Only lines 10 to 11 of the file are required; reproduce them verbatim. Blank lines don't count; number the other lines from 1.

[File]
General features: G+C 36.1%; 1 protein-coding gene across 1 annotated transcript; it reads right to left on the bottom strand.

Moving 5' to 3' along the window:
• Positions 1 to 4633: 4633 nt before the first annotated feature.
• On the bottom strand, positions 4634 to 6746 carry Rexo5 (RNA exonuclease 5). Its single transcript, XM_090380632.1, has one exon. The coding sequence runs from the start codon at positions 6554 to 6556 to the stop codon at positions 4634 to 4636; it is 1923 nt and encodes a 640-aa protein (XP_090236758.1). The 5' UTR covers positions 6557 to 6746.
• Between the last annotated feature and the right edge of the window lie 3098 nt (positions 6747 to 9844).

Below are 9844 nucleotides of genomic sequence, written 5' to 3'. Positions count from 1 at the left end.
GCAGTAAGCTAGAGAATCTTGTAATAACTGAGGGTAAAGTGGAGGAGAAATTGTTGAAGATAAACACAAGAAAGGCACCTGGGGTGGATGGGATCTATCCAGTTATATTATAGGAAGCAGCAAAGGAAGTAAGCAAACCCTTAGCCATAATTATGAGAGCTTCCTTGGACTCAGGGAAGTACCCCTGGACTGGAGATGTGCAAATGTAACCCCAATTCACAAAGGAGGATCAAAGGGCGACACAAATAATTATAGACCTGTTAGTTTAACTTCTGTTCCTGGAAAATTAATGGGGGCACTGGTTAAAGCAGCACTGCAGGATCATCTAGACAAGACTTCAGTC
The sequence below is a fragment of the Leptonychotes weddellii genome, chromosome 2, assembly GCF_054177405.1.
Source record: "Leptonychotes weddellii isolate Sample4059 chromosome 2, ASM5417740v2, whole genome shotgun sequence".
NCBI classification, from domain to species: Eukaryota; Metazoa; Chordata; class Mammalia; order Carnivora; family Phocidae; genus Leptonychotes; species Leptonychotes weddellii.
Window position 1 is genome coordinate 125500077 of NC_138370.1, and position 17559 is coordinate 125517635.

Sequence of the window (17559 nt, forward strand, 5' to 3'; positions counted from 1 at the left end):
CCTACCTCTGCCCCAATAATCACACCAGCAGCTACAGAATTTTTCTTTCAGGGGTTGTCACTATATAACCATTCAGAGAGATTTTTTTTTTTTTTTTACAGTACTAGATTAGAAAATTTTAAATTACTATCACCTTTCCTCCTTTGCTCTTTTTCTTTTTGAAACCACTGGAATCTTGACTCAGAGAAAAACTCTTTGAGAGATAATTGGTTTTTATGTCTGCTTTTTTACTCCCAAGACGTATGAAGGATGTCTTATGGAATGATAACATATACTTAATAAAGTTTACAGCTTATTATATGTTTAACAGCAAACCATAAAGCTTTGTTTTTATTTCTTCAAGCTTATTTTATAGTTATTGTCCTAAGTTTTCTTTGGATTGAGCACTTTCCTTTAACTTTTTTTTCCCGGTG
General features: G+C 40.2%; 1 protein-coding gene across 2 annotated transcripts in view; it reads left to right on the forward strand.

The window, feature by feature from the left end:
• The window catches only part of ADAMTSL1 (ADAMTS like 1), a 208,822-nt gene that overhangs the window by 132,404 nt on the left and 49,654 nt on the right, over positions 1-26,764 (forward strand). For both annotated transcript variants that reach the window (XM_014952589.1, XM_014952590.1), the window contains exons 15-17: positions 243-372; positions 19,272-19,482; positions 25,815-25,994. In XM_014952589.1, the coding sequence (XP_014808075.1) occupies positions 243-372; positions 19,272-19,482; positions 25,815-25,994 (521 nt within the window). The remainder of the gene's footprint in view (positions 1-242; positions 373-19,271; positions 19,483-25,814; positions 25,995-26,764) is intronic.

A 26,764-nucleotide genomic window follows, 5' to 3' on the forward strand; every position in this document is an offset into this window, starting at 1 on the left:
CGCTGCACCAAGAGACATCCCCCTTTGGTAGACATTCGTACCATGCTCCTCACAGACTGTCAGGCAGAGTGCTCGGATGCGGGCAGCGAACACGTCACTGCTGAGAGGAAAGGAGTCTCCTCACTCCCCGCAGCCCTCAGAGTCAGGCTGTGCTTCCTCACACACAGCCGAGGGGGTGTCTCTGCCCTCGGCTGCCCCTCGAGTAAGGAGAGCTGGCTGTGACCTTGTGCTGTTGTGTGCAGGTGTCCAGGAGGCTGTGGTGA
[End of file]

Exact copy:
NCBI classification, from domain to species: Eukaryota; Metazoa; Chordata; class Mammalia; order Carnivora; family Phocidae; genus Leptonychotes; species Leptonychotes weddellii.
Window position 1 is genome coordinate 125500077 of NC_138370.1, and position 17559 is coordinate 125517635.